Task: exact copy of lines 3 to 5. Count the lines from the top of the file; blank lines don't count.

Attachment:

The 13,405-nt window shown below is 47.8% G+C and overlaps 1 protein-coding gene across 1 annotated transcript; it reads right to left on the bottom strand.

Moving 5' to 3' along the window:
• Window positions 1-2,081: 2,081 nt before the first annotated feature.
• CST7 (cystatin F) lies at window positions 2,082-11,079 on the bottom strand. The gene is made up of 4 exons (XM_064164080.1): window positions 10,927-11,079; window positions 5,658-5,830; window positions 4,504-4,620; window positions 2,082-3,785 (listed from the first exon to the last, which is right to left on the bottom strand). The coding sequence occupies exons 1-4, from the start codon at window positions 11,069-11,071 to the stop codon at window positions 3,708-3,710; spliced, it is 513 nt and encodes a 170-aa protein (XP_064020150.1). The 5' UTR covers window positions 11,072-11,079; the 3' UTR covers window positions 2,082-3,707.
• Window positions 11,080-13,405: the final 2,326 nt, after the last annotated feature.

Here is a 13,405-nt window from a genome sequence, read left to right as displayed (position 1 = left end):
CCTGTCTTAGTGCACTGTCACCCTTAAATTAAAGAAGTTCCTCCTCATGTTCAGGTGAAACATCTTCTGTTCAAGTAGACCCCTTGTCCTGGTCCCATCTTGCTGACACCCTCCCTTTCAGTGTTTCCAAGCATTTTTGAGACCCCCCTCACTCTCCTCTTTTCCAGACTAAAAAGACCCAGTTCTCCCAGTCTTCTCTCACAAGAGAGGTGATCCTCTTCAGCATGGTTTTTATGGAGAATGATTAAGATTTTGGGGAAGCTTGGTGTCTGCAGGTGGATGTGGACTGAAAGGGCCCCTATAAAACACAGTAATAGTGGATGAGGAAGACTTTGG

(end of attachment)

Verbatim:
• Window positions 1-2,081: 2,081 nt before the first annotated feature.
• CST7 (cystatin F) lies at window positions 2,082-11,079 on the bottom strand. The gene is made up of 4 exons (XM_064164080.1): window positions 10,927-11,079; window positions 5,658-5,830; window positions 4,504-4,620; window positions 2,082-3,785 (listed from the first exon to the last, which is right to left on the bottom strand). The coding sequence occupies exons 1-4, from the start codon at window positions 11,069-11,071 to the stop codon at window positions 3,708-3,710; spliced, it is 513 nt and encodes a 170-aa protein (XP_064020150.1). The 5' UTR covers window positions 11,072-11,079; the 3' UTR covers window positions 2,082-3,707.
• Window positions 11,080-13,405: the final 2,326 nt, after the last annotated feature.